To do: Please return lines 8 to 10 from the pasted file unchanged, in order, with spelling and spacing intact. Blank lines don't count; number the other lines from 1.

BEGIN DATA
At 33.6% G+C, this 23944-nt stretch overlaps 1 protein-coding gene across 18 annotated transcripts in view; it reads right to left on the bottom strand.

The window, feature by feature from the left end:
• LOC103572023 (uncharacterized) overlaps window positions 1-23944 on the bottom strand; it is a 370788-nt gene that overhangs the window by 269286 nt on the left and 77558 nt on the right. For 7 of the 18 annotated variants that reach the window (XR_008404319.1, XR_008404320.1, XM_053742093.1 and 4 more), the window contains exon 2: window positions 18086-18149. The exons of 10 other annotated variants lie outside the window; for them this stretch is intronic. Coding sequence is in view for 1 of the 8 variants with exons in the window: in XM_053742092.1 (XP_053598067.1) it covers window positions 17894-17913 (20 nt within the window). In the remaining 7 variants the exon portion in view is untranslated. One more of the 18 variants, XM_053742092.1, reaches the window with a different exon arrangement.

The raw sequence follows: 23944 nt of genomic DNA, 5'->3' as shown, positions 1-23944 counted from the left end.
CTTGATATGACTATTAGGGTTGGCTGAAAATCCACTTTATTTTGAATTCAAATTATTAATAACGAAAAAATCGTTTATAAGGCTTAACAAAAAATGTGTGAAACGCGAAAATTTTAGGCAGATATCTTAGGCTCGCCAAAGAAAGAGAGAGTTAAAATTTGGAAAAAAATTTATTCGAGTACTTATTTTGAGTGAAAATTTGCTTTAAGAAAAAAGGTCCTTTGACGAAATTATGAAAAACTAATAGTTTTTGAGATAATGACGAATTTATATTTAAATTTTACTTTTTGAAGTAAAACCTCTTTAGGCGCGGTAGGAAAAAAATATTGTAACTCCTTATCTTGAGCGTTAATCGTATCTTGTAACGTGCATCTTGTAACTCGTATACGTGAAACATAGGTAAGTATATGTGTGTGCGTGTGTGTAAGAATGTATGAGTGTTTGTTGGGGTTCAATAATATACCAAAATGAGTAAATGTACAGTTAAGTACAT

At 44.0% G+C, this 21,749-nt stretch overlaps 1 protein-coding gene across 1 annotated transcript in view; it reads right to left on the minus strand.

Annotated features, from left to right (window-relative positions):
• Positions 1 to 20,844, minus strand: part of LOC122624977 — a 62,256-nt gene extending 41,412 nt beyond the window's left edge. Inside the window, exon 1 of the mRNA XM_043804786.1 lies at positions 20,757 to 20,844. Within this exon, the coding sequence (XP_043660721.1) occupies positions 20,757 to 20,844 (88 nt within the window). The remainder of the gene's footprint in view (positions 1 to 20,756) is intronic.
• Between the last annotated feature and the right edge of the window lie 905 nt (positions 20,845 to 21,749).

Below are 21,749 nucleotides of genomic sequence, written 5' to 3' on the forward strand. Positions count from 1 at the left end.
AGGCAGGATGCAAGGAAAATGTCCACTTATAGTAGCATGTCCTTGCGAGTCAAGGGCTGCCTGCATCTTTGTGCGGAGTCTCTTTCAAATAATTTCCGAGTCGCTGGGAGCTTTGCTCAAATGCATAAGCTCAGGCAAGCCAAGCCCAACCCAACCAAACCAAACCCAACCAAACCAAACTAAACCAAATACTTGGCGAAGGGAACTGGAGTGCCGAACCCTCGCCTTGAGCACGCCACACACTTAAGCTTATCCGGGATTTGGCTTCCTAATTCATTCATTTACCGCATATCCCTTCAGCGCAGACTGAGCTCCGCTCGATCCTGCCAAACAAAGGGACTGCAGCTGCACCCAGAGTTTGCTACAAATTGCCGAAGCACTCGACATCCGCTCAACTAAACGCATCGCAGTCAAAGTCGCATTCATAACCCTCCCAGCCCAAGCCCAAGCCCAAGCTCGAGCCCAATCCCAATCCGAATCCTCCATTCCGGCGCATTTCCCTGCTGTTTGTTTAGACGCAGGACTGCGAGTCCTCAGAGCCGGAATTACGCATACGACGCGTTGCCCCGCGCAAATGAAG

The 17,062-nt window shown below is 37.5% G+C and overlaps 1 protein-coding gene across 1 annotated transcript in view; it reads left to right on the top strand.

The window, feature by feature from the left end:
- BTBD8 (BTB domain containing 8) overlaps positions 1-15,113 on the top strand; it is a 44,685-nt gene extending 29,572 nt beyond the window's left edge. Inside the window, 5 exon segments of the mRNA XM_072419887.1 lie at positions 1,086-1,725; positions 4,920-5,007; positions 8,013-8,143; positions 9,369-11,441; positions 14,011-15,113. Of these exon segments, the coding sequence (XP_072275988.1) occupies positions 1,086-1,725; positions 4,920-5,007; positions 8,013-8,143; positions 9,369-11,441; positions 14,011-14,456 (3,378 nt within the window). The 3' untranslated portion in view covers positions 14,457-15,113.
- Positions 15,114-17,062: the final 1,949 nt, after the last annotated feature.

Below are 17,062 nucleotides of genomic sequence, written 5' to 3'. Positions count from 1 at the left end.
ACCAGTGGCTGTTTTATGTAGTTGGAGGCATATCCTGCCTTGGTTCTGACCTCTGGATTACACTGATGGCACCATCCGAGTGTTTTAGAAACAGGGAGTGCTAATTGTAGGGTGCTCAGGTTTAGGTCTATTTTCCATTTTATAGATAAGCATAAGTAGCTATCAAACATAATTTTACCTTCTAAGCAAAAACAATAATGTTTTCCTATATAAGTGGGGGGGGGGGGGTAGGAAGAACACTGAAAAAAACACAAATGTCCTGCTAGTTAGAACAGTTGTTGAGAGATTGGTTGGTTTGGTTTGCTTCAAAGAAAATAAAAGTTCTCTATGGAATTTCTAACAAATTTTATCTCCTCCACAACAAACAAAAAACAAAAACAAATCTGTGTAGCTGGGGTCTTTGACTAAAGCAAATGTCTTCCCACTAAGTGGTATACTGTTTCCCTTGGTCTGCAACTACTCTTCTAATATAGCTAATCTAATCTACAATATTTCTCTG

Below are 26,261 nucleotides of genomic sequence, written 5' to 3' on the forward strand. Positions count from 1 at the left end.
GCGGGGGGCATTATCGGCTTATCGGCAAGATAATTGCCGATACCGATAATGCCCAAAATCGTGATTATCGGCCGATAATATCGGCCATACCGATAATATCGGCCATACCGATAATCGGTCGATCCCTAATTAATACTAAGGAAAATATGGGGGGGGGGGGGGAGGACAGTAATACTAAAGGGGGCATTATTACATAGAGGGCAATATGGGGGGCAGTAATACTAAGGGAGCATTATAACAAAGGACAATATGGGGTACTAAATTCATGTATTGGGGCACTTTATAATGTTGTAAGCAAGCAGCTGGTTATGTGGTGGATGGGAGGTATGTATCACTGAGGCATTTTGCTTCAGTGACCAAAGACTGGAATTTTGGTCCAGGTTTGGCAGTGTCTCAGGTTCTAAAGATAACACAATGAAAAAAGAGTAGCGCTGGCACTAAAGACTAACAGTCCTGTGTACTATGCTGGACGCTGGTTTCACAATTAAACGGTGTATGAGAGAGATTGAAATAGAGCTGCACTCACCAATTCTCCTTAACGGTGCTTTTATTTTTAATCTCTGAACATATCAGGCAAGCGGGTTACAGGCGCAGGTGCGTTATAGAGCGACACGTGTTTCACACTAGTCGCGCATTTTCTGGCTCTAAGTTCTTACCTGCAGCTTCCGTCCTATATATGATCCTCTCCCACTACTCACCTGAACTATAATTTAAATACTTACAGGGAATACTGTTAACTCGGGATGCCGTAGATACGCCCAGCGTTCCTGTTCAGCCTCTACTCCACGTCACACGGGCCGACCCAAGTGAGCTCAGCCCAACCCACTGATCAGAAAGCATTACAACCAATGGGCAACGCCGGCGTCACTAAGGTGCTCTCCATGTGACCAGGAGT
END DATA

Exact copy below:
• Positions 1 to 20,844, minus strand: part of LOC122624977 — a 62,256-nt gene extending 41,412 nt beyond the window's left edge. Inside the window, exon 1 of the mRNA XM_043804786.1 lies at positions 20,757 to 20,844. Within this exon, the coding sequence (XP_043660721.1) occupies positions 20,757 to 20,844 (88 nt within the window). The remainder of the gene's footprint in view (positions 1 to 20,756) is intronic.
• Between the last annotated feature and the right edge of the window lie 905 nt (positions 20,845 to 21,749).

Below are 21,749 nucleotides of genomic sequence, written 5' to 3' on the forward strand. Positions count from 1 at the left end.